MORNINGTON Peninsula Greens have donated money to Flinders MP Greg Hunt’s Walk for Autism.
The $100 donation was handed to Mr Hunt, the federal environment minister, during his lunch break at Rye last Thursday along with a letter asking him to “fight harder for additional support for people with autism”.
“We know you will receive this letter in the friendly spirit of community engagement and cross party support for which it was meant. We look forward to find more common ground in the future.”
The MP is again walking 500km around his electorate for charity, this time to raise funds for peninsula-based Abacus Learning Centre, which provides therapy for children with autism, and Amaze (Autism Victoria).
Previous walks in 2004, 2007 and 2011 raised money for diabetes research and autism.
He started at Arthurs Seat on 20 July and finishes at Cowes on Phillip Island on 7 August.
Mr Hunt is running his environment portfolio on the run, so to speak. Last Wednesday he was shown striding into the tourism information centre in Dromana to change from fluoro walking gear into a suit before fronting the media to criticise Labor’s clean energy target of 50 per cent by 2030.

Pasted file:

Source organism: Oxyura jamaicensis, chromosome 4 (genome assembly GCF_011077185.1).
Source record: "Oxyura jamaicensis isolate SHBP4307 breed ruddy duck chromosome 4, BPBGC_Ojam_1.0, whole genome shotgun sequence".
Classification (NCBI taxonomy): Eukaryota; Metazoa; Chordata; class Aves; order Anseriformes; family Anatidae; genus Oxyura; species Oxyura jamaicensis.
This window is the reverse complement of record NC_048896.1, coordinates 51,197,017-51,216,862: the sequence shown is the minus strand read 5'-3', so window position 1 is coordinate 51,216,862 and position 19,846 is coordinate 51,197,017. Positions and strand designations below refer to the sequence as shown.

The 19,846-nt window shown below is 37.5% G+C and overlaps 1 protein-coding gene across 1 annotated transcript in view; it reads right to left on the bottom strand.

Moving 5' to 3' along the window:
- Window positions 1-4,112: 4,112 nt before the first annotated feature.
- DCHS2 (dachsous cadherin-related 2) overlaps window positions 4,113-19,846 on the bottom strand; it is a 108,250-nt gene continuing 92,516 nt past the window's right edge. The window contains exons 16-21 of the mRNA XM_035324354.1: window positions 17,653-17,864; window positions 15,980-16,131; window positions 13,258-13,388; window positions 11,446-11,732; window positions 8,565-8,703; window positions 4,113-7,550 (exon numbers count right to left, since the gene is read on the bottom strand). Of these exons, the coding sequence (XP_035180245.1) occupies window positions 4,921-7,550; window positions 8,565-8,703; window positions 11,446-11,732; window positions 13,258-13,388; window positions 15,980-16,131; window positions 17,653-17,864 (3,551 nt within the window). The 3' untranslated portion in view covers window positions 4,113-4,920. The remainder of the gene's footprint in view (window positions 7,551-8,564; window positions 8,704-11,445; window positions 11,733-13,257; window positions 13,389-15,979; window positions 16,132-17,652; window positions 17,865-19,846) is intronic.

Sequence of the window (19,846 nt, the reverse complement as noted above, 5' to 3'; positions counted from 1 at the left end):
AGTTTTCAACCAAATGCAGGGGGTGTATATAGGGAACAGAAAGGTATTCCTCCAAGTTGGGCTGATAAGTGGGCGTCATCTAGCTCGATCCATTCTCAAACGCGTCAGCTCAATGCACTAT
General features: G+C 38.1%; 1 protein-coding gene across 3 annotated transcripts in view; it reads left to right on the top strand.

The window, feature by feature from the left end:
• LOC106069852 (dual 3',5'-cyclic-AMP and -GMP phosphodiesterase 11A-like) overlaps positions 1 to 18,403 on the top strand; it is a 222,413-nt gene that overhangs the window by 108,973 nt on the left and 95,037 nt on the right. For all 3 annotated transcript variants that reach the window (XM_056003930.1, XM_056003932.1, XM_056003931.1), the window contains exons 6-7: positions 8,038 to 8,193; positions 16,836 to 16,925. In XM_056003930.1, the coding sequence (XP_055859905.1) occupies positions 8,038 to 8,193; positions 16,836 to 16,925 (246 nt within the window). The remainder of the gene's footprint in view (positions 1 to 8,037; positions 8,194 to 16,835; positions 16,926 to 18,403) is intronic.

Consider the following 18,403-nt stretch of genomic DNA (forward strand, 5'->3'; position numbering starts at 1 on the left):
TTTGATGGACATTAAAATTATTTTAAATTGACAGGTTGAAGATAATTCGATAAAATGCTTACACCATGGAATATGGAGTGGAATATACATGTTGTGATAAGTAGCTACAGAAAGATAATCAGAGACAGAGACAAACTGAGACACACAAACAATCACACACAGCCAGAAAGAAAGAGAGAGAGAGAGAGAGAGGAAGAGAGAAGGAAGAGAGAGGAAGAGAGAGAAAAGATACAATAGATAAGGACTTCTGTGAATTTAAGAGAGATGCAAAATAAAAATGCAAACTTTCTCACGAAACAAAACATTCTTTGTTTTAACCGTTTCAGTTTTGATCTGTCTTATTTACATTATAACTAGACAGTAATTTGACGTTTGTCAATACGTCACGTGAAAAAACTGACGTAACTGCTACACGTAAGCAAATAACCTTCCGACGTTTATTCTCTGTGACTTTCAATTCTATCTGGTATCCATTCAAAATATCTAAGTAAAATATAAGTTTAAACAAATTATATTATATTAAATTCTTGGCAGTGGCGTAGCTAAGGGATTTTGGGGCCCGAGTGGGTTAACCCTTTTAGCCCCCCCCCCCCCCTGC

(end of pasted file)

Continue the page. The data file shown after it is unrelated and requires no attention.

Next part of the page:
Last Thursday, Greens peninsula convener Malcolm Brown congratulated Mr Hunt on his “commitment to and leadership of raising awareness of children dealing with Autism Spectrum Disorder”.
“This group of people in our society deserve support to be the most productive citizens that they can become as well as lead fulfilling lives,” he said.
“We believe that you could do more by:
- Reversing the cuts made to Autism Aspergers Advocacy Australia.
- Guaranteeing future funding for the National Disability Insurance Scheme (NDIS).
- Ensuring more funding for early intervention for children on the autism spectrum.
- Ensuring a needs-based school funding system.
- Ensuring that students with high needs are specifically funded as a part of this system.
- Delivering on the fifth and sixth years of ‘Gonski’ funding.”
Mr Hunt, speaking by phone while walking between Rye and Blairgowrie, and heading toward the 100km mark, told The News he and Senator Mitch Fifield had fought to get autism included in the NDIS, “a huge step forward from the previous government”.
“Lots of parents [of children with autism] said this was the most important thing to happen in Australia,” he said.
Thirty per cent of people taking part at NDIS trial sites have autism and 70 per cent of those were children aged between two and five, he said.
Mr Hunt hopes to raise $25,000 for the two causes.